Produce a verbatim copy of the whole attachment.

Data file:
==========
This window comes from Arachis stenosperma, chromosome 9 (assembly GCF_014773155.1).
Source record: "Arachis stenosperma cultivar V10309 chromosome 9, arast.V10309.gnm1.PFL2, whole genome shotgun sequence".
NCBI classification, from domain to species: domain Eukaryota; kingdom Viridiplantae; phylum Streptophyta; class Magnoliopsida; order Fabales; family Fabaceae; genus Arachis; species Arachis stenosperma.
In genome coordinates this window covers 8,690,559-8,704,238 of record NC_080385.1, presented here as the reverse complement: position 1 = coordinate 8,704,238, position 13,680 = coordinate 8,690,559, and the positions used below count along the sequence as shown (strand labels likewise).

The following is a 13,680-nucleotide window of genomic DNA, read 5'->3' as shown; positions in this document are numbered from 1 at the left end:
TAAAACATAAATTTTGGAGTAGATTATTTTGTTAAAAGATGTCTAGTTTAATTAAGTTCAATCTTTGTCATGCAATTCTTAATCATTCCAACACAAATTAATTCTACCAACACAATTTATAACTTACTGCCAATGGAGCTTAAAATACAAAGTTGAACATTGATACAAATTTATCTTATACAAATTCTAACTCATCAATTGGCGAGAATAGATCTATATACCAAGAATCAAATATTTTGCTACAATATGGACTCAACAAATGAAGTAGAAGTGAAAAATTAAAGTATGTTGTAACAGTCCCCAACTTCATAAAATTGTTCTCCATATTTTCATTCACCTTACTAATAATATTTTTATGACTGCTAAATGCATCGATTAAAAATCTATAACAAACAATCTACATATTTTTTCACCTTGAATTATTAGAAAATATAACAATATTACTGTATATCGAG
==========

This window comes from Arachis stenosperma, chromosome 9 (assembly GCF_014773155.1).
Source record: "Arachis stenosperma cultivar V10309 chromosome 9, arast.V10309.gnm1.PFL2, whole genome shotgun sequence".
NCBI classification, from domain to species: domain Eukaryota; kingdom Viridiplantae; phylum Streptophyta; class Magnoliopsida; order Fabales; family Fabaceae; genus Arachis; species Arachis stenosperma.
In genome coordinates this window covers 8,690,559-8,704,238 of record NC_080385.1, presented here as the reverse complement: position 1 = coordinate 8,704,238, position 13,680 = coordinate 8,690,559, and the positions used below count along the sequence as shown (strand labels likewise).

The following is a 13,680-nucleotide window of genomic DNA, read 5'->3' as shown; positions in this document are numbered from 1 at the left end:
TAAAACATAAATTTTGGAGTAGATTATTTTGTTAAAAGATGTCTAGTTTAATTAAGTTCAATCTTTGTCATGCAATTCTTAATCATTCCAACACAAATTAATTCTACCAACACAATTTATAACTTACTGCCAATGGAGCTTAAAATACAAAGTTGAACATTGATACAAATTTATCTTATACAAATTCTAACTCATCAATTGGCGAGAATAGATCTATATACCAAGAATCAAATATTTTGCTACAATATGGACTCAACAAATGAAGTAGAAGTGAAAAATTAAAGTATGTTGTAACAGTCCCCAACTTCATAAAATTGTTCTCCATATTTTCATTCACCTTACTAATAATATTTTTATGACTGCTAAATGCATCGATTAAAAATCTATAACAAACAATCTACATATTTTTTCACCTTGAATTATTAGAAAATATAACAATATTACTGTATATCGAG